As a child growing up in Arvin, California, Gabriel Duarte played with his brothers in an orchard 15 feet from his family’s front door. Today he plays in a prison yard. Duarte believes these two points on his 20-year timeline are related.
Earlier this year, Duarte contacted me after reading an op-ed I’d written about the widely used pesticide chlorpyrifos. I’d discovered that the likely reason for each of my three children’s brain malformations was due to my acute exposure, in 1989, to a flea “bomb” containing chlorpyrifos. Duarte believes his ADHD and impulsivity issues are the result of his chronic exposure to chlorpyrifos in his home, school and work environments.
Human and animal studies link chlorpyrifos exposure to structural damage to the brain, neurobehavioral deficits, asthma, diminished IQ, and a wide range of developmental disabilities in children. It has also been linked to heart disease, lung cancer, Parkinson’s disease, and the lowering of sperm counts in adults. Based on my investigative research, and interviews with Duarte along with dozens of other residents in the San Joaquin Valley, I’m left to draw the all-too-obvious conclusion that communities with a higher percentage of residents who are low income are at greater risk of being exposed to harmful pesticides and other environmental toxins. And the issue of race is an inextricable co-factor.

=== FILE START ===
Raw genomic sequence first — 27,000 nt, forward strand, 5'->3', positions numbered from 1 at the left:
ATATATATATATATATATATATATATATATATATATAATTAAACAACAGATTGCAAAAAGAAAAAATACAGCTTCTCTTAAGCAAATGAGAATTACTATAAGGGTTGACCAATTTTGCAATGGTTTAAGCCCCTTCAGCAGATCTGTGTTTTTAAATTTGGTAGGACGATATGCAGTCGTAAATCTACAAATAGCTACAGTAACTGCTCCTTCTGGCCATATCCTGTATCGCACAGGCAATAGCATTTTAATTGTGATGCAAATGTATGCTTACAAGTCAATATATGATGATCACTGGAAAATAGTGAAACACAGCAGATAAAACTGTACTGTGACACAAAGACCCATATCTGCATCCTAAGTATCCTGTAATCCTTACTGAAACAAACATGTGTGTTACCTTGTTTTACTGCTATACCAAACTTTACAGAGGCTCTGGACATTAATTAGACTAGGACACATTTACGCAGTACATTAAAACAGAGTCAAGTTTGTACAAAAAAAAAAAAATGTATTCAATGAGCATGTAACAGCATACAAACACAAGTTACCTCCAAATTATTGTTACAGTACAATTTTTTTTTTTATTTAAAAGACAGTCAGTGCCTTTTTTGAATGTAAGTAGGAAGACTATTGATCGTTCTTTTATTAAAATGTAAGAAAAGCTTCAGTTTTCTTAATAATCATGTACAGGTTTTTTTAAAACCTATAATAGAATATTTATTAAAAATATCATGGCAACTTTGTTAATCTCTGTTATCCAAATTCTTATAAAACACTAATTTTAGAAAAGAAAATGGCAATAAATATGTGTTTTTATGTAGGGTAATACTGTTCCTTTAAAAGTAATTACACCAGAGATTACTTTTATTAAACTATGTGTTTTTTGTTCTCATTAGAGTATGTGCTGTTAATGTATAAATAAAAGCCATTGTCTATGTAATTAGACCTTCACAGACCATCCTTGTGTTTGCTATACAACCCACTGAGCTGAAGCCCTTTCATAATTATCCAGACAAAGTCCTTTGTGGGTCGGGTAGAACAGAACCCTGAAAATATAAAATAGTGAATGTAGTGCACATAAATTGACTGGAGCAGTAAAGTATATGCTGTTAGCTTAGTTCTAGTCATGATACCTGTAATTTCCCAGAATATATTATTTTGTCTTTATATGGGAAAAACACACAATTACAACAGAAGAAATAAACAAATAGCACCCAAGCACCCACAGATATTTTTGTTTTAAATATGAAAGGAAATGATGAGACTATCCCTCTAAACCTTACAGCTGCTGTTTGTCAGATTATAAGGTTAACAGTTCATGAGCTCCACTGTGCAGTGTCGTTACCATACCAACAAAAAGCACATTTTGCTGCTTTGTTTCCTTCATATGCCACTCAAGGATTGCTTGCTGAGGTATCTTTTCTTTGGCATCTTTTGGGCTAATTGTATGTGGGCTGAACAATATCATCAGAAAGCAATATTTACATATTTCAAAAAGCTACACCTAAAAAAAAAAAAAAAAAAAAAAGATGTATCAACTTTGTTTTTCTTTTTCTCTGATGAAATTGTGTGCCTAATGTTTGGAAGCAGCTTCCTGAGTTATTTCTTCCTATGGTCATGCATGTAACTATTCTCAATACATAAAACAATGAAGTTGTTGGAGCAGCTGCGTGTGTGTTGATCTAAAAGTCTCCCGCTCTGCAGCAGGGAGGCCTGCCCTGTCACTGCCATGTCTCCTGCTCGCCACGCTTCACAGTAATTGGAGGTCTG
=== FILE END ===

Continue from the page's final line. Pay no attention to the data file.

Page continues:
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Duarte’s alcoholic father abandoned the family when Duarte was nine, about the time his mother was diagnosed with leukemia. (Both pediatric and adult leukemias have also been linked to pesticide exposure.) Duarte, the third of four children, became the man of the house and remembers making meals for his sick mother and biking to the pharmacy to pick up prescriptions for his mom and younger brother, who had severe asthma.